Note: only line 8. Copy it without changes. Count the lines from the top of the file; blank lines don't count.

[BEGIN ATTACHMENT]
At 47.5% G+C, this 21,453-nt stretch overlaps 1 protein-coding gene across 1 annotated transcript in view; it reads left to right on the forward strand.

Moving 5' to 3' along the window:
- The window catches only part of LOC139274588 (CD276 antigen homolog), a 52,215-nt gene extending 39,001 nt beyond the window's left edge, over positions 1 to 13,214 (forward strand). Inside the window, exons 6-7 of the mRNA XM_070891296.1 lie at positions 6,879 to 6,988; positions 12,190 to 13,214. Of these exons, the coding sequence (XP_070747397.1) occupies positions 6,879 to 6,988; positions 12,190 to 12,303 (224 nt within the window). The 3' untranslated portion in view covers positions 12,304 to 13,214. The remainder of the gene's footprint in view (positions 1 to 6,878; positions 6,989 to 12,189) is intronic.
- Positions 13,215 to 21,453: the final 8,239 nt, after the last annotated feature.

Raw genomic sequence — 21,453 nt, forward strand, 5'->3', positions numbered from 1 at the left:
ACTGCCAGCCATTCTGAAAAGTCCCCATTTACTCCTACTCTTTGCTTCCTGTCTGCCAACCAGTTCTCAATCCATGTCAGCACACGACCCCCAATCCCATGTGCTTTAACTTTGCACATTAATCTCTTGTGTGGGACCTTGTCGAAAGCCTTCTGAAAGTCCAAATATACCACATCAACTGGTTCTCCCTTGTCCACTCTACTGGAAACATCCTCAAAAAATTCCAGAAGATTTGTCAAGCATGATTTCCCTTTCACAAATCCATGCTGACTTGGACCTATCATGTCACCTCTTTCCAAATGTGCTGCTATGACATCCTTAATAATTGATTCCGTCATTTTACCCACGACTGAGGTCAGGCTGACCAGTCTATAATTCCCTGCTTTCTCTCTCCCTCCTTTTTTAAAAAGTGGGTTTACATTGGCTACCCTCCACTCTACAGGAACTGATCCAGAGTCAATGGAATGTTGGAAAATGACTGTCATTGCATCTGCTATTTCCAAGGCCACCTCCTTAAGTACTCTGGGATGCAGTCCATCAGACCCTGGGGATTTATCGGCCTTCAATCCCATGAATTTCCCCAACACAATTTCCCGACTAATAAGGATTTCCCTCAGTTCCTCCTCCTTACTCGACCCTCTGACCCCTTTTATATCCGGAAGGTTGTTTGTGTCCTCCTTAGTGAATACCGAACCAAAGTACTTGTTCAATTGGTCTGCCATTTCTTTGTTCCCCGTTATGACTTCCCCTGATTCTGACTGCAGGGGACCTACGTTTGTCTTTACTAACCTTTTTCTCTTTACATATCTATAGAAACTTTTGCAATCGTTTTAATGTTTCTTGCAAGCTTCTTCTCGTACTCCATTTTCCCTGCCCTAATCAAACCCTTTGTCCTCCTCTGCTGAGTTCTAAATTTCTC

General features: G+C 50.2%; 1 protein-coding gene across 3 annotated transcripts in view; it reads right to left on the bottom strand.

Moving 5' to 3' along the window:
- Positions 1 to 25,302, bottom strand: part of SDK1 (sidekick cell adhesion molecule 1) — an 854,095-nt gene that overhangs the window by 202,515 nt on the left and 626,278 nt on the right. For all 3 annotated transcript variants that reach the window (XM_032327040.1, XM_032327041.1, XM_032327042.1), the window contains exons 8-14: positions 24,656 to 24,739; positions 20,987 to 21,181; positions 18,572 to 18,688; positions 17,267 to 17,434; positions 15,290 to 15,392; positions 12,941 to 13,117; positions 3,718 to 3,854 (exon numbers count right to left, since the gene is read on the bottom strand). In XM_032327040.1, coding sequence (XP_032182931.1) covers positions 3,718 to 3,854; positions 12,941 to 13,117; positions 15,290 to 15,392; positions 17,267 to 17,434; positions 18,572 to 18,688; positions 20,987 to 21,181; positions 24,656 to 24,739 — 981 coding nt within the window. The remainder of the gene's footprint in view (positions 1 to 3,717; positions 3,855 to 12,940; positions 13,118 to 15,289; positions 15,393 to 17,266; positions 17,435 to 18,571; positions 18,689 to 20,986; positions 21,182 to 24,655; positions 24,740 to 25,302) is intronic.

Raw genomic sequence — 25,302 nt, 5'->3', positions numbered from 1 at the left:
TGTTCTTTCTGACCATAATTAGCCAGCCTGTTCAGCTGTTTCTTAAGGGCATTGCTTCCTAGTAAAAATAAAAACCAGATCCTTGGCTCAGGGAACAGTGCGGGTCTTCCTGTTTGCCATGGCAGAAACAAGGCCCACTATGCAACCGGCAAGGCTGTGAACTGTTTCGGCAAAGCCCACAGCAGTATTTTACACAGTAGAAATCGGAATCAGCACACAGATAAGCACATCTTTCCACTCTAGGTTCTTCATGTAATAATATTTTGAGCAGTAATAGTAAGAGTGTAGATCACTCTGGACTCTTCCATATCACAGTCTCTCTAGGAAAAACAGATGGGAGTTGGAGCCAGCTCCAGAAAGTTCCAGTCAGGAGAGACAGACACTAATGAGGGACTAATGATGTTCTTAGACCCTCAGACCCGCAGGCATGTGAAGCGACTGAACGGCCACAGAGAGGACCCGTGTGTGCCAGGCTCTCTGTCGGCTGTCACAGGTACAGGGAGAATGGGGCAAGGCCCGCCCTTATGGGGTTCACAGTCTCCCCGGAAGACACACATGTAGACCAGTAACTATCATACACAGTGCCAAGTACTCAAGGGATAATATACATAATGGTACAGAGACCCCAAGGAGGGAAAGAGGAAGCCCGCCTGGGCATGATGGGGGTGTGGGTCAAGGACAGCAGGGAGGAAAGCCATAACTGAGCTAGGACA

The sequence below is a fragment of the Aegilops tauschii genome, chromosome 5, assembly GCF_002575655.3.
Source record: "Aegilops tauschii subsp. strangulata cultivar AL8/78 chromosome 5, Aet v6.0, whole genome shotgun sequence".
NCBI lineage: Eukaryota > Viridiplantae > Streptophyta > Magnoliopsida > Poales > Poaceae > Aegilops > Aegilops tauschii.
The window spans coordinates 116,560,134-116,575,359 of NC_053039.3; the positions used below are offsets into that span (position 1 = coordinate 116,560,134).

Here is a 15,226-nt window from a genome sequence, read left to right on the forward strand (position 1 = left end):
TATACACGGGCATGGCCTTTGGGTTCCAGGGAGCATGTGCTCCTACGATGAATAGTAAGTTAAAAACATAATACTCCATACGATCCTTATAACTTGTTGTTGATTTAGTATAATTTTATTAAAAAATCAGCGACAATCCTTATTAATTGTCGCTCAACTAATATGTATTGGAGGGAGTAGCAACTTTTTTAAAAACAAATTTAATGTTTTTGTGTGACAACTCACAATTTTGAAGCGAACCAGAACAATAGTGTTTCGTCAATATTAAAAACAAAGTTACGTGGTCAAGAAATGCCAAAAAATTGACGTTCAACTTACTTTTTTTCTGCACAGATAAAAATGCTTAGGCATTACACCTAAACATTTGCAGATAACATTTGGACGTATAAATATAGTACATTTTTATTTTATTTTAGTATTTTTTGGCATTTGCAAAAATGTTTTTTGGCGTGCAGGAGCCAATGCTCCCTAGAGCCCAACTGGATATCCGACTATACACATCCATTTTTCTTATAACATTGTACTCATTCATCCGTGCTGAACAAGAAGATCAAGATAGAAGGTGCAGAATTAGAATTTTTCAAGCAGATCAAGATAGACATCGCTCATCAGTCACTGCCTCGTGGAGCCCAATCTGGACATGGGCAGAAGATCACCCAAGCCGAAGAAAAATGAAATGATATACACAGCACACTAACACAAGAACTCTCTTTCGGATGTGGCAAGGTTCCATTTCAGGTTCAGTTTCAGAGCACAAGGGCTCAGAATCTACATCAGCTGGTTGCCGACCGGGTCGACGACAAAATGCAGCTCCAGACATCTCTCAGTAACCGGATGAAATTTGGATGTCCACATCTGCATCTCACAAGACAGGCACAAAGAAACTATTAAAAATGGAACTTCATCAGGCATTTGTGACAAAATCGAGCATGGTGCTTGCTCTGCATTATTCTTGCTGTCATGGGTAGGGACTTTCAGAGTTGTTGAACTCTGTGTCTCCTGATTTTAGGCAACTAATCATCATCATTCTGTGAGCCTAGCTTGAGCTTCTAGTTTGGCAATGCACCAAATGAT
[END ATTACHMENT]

Moving 5' to 3' along the window: